Catherine M.F. Lyles, 90, started black Girl Scout...

July 14, 1996

Catherine M.F. Lyles, 90, started black Girl Scout troop

Catherine M. F. Lyles, who taught in city schools for 34 years and founded the first African-American Girl Scout troop in Baltimore, died Wednesday of amyotrophic lateral sclerosis at her Northwest Baltimore home. She was 90.

Mrs. Lyles, a grade school teacher, retired in 1968 from School No. 132 on Mount Street, near Riggs Avenue.

The former Catherine Marguerite Fauntleroy was born in Essex, Conn., the daughter of a Pullman porter. She moved with her family to Baltimore in 1920 and graduated in 1923 from Frederick Douglass High School. She earned her teaching degree from Coppin Normal School, now Coppin State University.

Her interest in Scouting began when she was a member of a troop in Connecticut. Astonished that there wasn't a troop in Baltimore, she and her friend Electra James decided to start one.

Mrs. Lyles and Ms. James, who was also black, went to Girl Scout headquarters on Charles Street and weren't prepared for the reception they received.

"A group of leaders were meeting. I asked to come in and find out how to start a troop in my neighborhood," Mrs. Lyles said last year in Pathways, a publication of the Girl Scouts of Central Maryland.

"They looked at us and said Ms. James [who was fair-skinned] could come in, but I couldn't. Ms. James told them, 'If she can't come in, neither one of us will,' " said Mrs. Lyles.

Eventually, the council agreed and established Troop No. 502 at Sharon Baptist Church, where Mrs. Lyles served as troop leader from 1933 to 1946.

She was a member of Sharon Baptist Church for 76 years and an avid student of the Bible who was a member of the Wednesday Bible class.

Her favorite leisure activity was playing Scrabble. "She was still whipping us from her hospital bed," her son, William T. Lyles Jr. of Baltimore, said with a laugh.

In 1941, she married the Rev. William T. Lyles Sr., who died in 1986.

Services for Mrs. Lyles will be held at 6: 30 p.m. today at Sharon Baptist Church, Stricker and Presstman streets.

In addition to her son, survivors include a daughter, Trezeline L. Brooks of Columbia; a brother, Carlvin I. Fauntleroy of Baltimore; a sister, Edith F. Parrish of New Rochelle, N.Y.; five grandchildren; four great-grandchildren; and special companion Phyllis G. Baker of Baltimore.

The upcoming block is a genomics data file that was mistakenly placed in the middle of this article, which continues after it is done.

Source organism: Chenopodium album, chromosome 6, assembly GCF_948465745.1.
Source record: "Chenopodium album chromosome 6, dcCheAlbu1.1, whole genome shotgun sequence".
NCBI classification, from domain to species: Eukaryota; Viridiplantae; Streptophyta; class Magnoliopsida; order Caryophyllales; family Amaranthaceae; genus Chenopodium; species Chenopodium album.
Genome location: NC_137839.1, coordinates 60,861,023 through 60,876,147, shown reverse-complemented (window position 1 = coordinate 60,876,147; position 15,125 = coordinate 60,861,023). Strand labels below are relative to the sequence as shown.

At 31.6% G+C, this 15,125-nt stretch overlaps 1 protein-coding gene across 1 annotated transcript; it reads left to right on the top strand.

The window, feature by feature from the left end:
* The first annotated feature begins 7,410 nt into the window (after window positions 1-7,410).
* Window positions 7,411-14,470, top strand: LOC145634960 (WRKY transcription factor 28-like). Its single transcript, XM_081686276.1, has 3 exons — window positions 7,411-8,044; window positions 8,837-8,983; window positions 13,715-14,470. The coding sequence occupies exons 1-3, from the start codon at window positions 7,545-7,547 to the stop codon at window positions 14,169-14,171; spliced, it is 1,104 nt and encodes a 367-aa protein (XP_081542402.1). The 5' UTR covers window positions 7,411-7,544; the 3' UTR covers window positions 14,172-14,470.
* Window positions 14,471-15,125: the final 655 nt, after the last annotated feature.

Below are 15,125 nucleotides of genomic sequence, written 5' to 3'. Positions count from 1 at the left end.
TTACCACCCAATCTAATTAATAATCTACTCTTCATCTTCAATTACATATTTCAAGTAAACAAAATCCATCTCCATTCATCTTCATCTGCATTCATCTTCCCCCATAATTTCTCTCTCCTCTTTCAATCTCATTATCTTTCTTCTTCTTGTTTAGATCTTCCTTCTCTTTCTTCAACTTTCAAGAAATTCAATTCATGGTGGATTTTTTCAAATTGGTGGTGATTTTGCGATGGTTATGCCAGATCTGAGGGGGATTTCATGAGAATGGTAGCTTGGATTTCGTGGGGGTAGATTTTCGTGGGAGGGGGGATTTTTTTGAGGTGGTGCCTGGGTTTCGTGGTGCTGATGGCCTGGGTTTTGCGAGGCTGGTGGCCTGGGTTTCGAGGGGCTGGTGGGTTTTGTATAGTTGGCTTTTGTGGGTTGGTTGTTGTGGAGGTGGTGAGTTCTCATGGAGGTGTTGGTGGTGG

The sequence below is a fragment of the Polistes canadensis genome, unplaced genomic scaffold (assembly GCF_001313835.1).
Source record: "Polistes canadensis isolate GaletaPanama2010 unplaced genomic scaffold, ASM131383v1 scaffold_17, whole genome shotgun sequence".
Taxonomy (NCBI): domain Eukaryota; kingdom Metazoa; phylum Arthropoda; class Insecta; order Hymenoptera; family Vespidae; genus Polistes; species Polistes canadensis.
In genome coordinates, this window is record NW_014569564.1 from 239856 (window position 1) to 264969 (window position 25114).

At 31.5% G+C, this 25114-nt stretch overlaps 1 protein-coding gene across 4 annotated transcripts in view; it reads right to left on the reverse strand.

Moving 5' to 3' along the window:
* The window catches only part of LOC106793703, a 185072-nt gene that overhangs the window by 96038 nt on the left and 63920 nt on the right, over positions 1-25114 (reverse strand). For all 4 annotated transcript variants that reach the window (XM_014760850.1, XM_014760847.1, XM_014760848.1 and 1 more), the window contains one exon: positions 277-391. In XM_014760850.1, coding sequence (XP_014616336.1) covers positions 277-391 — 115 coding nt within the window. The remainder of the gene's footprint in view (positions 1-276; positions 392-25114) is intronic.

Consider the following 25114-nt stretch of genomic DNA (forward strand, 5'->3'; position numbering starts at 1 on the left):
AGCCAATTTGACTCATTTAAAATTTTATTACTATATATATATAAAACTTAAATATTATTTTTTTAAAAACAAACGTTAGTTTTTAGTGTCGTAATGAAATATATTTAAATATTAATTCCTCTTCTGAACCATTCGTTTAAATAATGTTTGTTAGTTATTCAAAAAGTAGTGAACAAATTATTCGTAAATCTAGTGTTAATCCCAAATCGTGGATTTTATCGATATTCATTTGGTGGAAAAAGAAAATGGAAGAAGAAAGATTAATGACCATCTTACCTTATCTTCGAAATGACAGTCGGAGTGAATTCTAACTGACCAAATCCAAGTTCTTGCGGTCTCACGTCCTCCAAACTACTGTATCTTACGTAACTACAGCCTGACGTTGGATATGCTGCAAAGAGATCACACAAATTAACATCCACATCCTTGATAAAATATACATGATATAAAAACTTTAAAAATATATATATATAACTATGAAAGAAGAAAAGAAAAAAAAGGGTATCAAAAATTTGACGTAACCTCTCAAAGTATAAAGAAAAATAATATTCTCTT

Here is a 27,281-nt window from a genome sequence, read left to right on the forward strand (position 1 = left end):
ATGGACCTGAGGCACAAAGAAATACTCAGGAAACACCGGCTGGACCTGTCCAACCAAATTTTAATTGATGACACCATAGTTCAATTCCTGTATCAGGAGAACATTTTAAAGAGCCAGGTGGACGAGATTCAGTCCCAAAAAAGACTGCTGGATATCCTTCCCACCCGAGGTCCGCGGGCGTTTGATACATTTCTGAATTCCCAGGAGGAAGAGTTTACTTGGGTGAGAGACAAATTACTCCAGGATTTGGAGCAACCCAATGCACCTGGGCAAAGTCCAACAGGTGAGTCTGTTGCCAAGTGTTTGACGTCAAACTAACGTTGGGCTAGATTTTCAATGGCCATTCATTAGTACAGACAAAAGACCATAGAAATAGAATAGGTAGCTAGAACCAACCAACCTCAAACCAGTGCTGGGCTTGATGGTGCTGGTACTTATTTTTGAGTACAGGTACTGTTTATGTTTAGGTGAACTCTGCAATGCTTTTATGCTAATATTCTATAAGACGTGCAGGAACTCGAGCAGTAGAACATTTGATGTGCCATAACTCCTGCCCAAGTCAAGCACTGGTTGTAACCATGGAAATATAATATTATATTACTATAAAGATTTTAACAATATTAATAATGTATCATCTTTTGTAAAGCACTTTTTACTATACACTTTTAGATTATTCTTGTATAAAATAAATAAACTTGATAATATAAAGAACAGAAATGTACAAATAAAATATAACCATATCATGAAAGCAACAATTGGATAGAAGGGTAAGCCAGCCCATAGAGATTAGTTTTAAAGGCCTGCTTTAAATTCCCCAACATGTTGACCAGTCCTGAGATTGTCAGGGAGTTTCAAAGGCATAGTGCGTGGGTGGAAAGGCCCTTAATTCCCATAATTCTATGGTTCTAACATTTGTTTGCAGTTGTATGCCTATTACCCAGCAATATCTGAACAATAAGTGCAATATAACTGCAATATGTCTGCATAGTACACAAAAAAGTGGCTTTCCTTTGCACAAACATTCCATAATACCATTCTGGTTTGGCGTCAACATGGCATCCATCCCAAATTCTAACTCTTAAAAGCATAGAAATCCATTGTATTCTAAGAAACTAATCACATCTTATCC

Mildred Krumm, 82, Good Samaritan volunteer

Mildred Naomi Wagner Krumm, a Baltimore native and volunteer with more than 10,000 hours of service at the Good Samaritan Hospital, died of colon cancer Thursday at a nursing home in Sunnyvale, Calif. She was 82.

Mrs. Krumm's dedication to greeting patients as they entered Good Samaritan won her a place on the hospital plaque that honors longtime volunteers.

The mother of two was raised on Lafayette Avenue in Baltimore and became a sales clerk at the May Co. in 1929.

While working in a candy store in 1931, she met James Krumm. They married a year later, when she was 19. She and her husband, a Navy lieutenant, lived a few years each in Oklahoma, Florida, New Jersey and Maine.

L The couple had two daughters. Mr. Krumm died in August 1955.

Mrs. Krumm became a part-time secretary for two Baltimore physicians after her husband's death. That work led her into volunteering, first at the gift shop at Mercy Hospital in the early 1960s, then, in the late 1960s, at the Veterans Administration hospital on Loch Raven Boulevard, where she escorted patients to their rooms.

While volunteering at the VA hospital, she also was a sales clerk for the Steiff Co. in Baltimore.

In 1976, she began her volunteer position at Good Samaritan Hospital, where she greeted patients, worked in the gift shop and health sciences library and sometimes filled in for physicians' vacationing secretaries.

Her volunteer service continued with her work in the Good

Samaritan Ladies Auxiliary until September 1994, when she moved to Sunnyvale, Calif., with her daughter Carolyn Kelly.

A memorial service will be held at 10 a.m. Tuesday at the Leonard J. Ruck Funeral Home, 5303 Harford Road in Baltimore. Burial will follow at the Baltimore National Cemetery on Frederick Avenue.

Memorial donations may be made to the Good Samaritan Hospital, 5601 Loch Raven Blvd.

Mrs. Krumm is survived by another daughter, Debbie Christopher of Perry Hall; a sister, Madeline Mueller of Baltimore; three granddaughters; and four great-grandchildren.

Carl Shoffler, 51, detective in Watergate break-in

Carl Shoffler, a veteran detective who helped arrest the five suspects in the Watergate break-in, died yesterday of complications relating to pancreatitis. He was 51.

Mr. Shoffler, then a plainclothes detective in the Washington Police Department's robbery squad, and two other officers arrested the suspects at the Watergate Hotel after the June 1972 break-in.

He later testified before a Senate committee on Watergate.

Mr. Shoffler, who lived in Bowie, was born in Ashland, Pa., and attended public schools there. He served in the Army from 1965 to 1969 in Vietnam and elsewhere.

Mr. Shoffler is survived by his wife of 30 years, the former Helene Elizabeth Boyd; two sons, Karl Shoffler of Laurel and Lorne Shoffler of Berlin; and a daughter, Scarlett Shoffler of Bowie.

Funeral arrangements were incomplete last night.

Pub Date: 7/14/96

Baltimore Sun Articles
|
|
|
Please note the green-lined linked article text has been applied commercially without any involvement from our newsroom editors, reporters or any other editorial staff.